Even though it does not possess a nuclear power reactor, Saskatchewan still has some of the longest experience with nuclear technology of any province because of its history of uranium mining. Canada’s first uranium mines were at Port Radium in the Northwest Territories (1930s) and, at Elliot Lake, Ontario (1950s), which had the world’s largest deposits at the time. Saskatchewan first became involved in uranium mining in the late 1940s. The discovery of the Athabasca Basin, located in northern Saskatchewan, has been the site for all the major uranium discoveries in the last forty years. Uranium City, along the Saskatchewan-Northwest...

    • 7 Alberta
      (pp. 215-246)

      Unlike the provinces in the previous chapters Alberta is largely bereft of a nuclear history. The University of Alberta does host a small slowpoke research reactor, built by AECL in 1978, for teaching and research. There were also some crazy schemes in the 1950s and 1960s to detonate a nuclear bomb in the oil sands,¹ but that was about it. Consequently, Alberta has represented virgin territory for the global nuclear revival.

      Since Alberta was a brand new market, it would have been simple for the Canadian nuclear advocacy coalition framework to replicate itself in the province. Yet a unique provincial...

    • 8 International Opportunities
      (pp. 247-274)

      The previous four chapters analyzed Canada’s domestic opportunities for taking part in the global nuclear revival. This chapter analyzes Canada’s international participation in the global nuclear revival. The provincial case studies did a little bit of that by addressing electricity exports to the United States as an incentive for building new nuclear reactors. However, this chapter substantially increases the analysis of foreign policy relating to nuclear power in two ways. First, it examines the international opportunities for the Canadian nuclear industry, especially AECL and Cameco. Second, it analyzes the renewal of Canada-India nuclear cooperation. This represents such a fundamental shift...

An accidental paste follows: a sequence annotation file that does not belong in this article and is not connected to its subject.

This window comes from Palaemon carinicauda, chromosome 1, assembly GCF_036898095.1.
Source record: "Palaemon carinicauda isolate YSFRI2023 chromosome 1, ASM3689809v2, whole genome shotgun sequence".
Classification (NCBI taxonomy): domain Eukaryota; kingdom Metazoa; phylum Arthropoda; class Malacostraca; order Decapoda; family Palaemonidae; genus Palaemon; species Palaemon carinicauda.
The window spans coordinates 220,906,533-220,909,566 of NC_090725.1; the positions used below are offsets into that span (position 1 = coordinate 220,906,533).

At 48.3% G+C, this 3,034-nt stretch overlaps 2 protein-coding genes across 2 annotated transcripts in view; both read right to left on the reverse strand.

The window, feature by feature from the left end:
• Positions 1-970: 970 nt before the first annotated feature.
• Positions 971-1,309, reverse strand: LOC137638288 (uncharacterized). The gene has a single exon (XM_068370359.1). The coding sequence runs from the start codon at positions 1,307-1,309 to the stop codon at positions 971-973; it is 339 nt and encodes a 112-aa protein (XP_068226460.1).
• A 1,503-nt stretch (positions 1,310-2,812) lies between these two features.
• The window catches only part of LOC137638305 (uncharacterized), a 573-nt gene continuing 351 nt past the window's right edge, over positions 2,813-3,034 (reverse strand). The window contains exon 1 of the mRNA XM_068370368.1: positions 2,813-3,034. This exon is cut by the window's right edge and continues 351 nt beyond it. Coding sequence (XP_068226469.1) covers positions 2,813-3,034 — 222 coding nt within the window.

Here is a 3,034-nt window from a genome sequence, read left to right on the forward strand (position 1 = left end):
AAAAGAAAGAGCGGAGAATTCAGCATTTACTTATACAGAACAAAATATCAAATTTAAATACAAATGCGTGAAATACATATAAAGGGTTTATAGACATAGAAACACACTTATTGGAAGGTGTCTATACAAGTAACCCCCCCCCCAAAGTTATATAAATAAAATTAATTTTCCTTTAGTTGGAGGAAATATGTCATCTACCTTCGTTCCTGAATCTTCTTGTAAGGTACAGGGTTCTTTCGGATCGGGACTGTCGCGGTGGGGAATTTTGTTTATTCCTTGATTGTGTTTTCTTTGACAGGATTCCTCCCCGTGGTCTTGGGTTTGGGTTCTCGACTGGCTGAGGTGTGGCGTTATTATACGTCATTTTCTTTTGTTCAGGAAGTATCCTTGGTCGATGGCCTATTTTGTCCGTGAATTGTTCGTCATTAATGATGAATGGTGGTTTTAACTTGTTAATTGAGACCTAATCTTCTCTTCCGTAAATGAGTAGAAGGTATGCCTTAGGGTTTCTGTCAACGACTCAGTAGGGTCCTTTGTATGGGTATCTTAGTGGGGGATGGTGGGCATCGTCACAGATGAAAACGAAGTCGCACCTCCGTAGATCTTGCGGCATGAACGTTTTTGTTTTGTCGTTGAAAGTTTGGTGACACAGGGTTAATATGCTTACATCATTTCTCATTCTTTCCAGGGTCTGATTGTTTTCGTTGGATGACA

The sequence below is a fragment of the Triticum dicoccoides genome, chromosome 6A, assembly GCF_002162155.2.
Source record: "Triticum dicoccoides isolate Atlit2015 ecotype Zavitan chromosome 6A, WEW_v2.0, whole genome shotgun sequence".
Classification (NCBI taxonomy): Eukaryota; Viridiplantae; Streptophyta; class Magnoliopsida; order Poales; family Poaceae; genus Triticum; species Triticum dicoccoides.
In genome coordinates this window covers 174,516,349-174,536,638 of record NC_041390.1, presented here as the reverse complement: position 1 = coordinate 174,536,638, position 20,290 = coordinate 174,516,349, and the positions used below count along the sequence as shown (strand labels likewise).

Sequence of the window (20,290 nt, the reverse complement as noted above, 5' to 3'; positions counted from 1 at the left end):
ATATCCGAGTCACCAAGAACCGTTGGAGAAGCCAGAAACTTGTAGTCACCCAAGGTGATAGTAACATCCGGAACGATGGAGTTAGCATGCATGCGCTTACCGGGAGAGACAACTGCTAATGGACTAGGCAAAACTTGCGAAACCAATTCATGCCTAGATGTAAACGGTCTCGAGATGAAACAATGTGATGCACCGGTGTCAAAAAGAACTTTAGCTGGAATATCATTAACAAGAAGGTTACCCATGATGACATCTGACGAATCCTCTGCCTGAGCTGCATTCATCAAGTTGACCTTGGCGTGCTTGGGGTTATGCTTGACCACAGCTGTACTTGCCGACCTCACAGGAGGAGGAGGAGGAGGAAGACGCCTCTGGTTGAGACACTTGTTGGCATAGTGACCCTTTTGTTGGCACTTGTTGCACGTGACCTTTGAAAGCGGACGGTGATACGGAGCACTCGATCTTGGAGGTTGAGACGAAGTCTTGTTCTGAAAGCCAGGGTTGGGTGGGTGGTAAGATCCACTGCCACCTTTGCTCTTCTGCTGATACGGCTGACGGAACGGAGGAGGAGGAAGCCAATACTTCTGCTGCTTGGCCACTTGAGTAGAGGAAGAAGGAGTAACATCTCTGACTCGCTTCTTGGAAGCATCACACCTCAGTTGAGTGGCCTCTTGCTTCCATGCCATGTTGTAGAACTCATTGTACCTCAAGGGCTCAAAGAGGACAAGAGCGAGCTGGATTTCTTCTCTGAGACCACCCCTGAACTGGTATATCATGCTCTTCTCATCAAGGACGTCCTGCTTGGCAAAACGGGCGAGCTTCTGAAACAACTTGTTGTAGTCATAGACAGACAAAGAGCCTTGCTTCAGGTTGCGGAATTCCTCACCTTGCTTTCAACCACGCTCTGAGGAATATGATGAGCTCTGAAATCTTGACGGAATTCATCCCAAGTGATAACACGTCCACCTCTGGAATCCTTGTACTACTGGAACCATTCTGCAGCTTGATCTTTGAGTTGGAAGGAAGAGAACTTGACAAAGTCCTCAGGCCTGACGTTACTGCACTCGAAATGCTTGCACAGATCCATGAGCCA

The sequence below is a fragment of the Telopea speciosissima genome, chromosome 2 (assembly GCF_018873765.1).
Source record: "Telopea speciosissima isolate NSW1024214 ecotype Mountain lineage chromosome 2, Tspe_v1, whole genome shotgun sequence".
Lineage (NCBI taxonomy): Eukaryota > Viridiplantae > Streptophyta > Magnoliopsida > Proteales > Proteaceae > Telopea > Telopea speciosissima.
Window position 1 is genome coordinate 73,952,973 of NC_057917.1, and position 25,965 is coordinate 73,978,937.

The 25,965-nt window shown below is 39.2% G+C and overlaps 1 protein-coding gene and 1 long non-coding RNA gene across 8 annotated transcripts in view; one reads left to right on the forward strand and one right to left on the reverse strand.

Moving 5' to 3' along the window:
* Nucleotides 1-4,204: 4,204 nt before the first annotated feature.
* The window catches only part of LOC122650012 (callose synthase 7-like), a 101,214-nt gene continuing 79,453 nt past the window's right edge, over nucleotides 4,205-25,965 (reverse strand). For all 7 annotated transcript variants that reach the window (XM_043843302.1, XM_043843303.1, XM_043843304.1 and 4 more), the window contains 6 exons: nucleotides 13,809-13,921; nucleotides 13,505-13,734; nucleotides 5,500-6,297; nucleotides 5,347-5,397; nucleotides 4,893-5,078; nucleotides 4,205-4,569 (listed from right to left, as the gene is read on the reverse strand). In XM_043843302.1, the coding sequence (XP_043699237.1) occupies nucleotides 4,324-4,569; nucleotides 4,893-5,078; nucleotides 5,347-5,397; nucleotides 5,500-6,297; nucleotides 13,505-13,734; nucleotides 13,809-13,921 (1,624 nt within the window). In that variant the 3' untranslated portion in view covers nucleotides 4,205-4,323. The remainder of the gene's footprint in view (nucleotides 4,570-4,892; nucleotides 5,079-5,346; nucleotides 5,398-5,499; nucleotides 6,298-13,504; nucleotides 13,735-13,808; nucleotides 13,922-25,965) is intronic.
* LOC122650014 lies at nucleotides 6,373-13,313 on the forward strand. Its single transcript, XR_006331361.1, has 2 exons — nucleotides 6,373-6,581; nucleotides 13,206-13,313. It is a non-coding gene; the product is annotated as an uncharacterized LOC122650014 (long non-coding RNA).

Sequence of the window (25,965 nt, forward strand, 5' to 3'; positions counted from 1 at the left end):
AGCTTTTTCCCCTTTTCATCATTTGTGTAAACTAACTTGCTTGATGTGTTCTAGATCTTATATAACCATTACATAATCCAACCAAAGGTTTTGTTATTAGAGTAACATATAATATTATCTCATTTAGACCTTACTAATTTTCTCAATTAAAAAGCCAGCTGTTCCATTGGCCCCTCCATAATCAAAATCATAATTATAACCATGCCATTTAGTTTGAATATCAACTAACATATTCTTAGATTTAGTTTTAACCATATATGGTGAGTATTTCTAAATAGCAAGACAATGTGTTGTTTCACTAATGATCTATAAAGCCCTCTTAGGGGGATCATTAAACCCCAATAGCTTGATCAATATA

8. PART THREE
    • 9 Conclusion
      (pp. 277-306)

      This final chapter provides a comprehensive comparison of the Canadian response to the global nuclear revival by measuring the activity in Ontario, New Brunswick, Saskatchewan, and Alberta. By measuring the global nuclear revival using multiple indicators, it shows that the record is mixed. Then a multi-layered explanation is provided for why the response to the global nuclear revival was different in each province. Following the empirical aspects, this conclusion revisits the theoretical questions surrounding the advocacy coalition framework that were outlined in the introductory chapter.

      As the case studies of Ontario, New Brunswick, Saskatchewan, and Alberta have shown, the global...

  9. Notes
    (pp. 307-350)
  10. Bibliography
    (pp. 351-376)
  11. Index
    (pp. 377-398)